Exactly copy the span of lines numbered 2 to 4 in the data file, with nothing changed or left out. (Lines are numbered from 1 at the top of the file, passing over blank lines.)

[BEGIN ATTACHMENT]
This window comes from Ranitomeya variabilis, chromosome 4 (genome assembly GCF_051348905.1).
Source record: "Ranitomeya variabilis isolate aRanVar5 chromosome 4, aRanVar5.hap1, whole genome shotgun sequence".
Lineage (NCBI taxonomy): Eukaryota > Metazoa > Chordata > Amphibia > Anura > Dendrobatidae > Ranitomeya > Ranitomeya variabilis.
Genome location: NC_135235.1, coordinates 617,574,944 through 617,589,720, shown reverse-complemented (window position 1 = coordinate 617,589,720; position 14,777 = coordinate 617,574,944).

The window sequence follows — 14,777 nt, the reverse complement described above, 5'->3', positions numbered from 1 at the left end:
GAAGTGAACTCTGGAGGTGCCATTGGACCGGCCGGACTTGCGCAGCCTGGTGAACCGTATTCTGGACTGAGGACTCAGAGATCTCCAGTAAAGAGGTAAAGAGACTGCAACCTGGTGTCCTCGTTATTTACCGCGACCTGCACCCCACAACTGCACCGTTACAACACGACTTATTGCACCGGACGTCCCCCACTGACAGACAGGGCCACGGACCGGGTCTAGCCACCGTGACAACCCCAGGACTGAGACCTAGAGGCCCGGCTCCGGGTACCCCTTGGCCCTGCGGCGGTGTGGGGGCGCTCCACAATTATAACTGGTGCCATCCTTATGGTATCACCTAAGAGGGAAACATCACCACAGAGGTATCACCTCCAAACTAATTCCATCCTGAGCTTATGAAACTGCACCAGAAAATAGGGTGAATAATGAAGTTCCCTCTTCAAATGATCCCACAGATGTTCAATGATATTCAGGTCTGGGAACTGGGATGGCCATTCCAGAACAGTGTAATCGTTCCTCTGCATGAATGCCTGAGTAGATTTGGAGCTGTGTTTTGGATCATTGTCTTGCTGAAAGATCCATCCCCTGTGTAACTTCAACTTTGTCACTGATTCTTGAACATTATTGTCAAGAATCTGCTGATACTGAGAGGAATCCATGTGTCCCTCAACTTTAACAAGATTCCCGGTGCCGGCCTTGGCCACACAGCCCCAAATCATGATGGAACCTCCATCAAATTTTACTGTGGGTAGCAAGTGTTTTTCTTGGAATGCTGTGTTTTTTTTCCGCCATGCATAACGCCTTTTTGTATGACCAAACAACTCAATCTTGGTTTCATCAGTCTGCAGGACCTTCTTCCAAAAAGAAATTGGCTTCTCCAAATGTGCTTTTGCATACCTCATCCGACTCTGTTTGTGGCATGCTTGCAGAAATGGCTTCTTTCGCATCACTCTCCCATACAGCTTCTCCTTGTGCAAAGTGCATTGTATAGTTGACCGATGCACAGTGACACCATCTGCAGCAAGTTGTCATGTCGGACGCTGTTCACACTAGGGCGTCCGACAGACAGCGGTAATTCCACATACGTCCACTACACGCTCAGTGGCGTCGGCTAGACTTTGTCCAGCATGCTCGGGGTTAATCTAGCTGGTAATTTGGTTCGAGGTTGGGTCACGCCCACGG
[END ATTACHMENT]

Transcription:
Source record: "Ranitomeya variabilis isolate aRanVar5 chromosome 4, aRanVar5.hap1, whole genome shotgun sequence".
Lineage (NCBI taxonomy): Eukaryota > Metazoa > Chordata > Amphibia > Anura > Dendrobatidae > Ranitomeya > Ranitomeya variabilis.
Genome location: NC_135235.1, coordinates 617,574,944 through 617,589,720, shown reverse-complemented (window position 1 = coordinate 617,589,720; position 14,777 = coordinate 617,574,944).